SAS Corporal Ben Roberts-Smith says he is extremely humbled to receive the Victoria Cross for gallantry but he has urged Australians to always remember the digger heroes who have died fighting in Afghanistan.
The 32-year-old was awarded Australia’s highest military honour by Governor-General Quentin Bryce at a special ceremony in Perth on Sunday.
Also present at the Campbell Barracks for the ceremony were Prime Minister Julia Gillard, Opposition Leader Tony Abbott and Defence Force Chief Angus Houston.
Cpl Roberts-Smith was awarded the Victoria Cross for Australia for conspicuous gallantry shown when taking on Taliban machine gun positions near the village of Tizak in Afghanistan’s Kandahar Province on June 11 last year.
After the ceremony, the father of two-month-old twin girls, told reporters he was “extremely humbled” by the award but every member of his unit showed gallantry on the day and they too would be recognised with honours.
He also urged Australians to remember the digger “heroes” who did not come back alive from Afghanistan.
“These are the guys who put their hands up willingly and they didn’t come back.
“They are our mates and their families live with that every day,” Cpl Roberts-Smith said.
“So I will really urge the public to remember they are the heroes, they are the ones who gave the ultimate sacrifice.”
Cpl Roberts-Smith said that in the middle of intense fighting there wasn’t time to think and a soldier’s training kicked in.
“I just looked across and saw my mates getting ripped up.
“I just decided to move forward because I wasn’t going to sit there and do nothing. I thought I’d have a crack, not to let my mates down.”
He then single handedly assaulted two Taliban machine gun positions and took them out.
“We won and we hurt the insurgency. I’m very proud to be part of that,” Cpl Roberts-Smith said.
“I think for everyone there, including myself what’s going through your mind is you just won’t let your mates down.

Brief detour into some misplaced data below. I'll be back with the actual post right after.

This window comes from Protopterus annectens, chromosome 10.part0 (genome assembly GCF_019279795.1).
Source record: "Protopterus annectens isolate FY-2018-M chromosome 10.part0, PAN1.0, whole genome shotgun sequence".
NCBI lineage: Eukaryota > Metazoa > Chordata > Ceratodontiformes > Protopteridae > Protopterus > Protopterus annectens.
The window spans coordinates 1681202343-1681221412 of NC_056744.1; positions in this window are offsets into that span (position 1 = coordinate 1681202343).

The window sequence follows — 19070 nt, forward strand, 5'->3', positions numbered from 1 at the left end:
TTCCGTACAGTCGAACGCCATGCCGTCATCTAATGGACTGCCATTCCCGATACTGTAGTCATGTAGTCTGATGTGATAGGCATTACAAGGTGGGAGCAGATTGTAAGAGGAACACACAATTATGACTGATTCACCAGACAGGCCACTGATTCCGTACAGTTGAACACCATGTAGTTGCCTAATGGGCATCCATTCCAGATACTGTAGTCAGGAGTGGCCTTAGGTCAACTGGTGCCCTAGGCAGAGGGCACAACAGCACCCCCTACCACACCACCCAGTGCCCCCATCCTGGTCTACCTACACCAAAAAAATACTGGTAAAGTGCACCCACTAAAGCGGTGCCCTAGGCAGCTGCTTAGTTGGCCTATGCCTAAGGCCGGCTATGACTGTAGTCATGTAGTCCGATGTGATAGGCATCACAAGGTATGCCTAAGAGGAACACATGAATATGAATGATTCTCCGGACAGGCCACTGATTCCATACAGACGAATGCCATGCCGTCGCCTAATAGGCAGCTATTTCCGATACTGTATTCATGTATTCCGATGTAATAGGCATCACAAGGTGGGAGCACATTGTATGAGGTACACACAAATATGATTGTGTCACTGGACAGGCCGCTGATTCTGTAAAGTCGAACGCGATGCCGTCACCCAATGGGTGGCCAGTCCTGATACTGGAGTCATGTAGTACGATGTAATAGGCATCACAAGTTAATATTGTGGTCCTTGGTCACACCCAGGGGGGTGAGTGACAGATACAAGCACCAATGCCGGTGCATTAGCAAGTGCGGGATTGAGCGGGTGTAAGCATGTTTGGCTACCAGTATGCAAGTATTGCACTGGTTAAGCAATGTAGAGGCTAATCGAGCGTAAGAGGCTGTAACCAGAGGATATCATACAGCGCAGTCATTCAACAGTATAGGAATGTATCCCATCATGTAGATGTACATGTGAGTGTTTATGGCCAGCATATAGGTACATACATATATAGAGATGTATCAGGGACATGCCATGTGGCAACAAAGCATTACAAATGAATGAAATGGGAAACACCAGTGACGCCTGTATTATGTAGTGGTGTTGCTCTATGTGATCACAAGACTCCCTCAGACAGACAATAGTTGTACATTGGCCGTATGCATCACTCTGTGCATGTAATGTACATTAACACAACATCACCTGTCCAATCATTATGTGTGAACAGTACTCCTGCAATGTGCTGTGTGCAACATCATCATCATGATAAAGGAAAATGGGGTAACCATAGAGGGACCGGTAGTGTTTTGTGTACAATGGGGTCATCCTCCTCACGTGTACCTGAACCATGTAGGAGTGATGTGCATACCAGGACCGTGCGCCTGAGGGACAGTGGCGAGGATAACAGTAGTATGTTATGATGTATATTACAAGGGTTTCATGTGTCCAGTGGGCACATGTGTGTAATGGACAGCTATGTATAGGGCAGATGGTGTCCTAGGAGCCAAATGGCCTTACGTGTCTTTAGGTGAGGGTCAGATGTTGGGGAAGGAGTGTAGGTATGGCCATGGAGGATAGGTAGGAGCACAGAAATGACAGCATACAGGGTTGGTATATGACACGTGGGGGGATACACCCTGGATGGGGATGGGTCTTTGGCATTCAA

“You just go as hard as you can.”
He said he could not do his job if he did not have the support of his wife and the rest of his family “and they do support me 100 per cent”.
“I do what I do because I believe in the country that we live in.
“I believe we are making a difference in stemming the flow of terrorism into Australia,” Cpl Roberts-Smith said.
“I want my children to be able to live as everyone does now without the fear of getting on a bus and having it blow up.”
Cpl Roberts-Smith said he was ready to serve on the front line again if deployed.
Praise from PM
Australia’s newest Victoria Cross recipient is a humble family man who prefers to stay out of the spotlight, Prime Minister Julia Gillard says.
Ms Gillard spent some time with the family last week and saw that the war hero was a dedicated husband and father.
“Ben is actually a very humble man, reluctant to be the centre of so much fuss and attention,” she said.
“(He is) keen to also remind of the bravery of the mates that he fought alongside and also a man determined to keep his family in his protective and loving embrace.”
Ms Gillard said Cpl Roberts-Smith was one of the greatest living Australians.
“Exhibiting those characteristics: humility, mateship, love of family, Ben is clearly one of us,” she said.
“But Ben is also different from us … because he will always know as we know now that in the heat of battle he did not fail when mateship and duty called.
“And though it might have easily cost him his life he was fully prepared to give it.”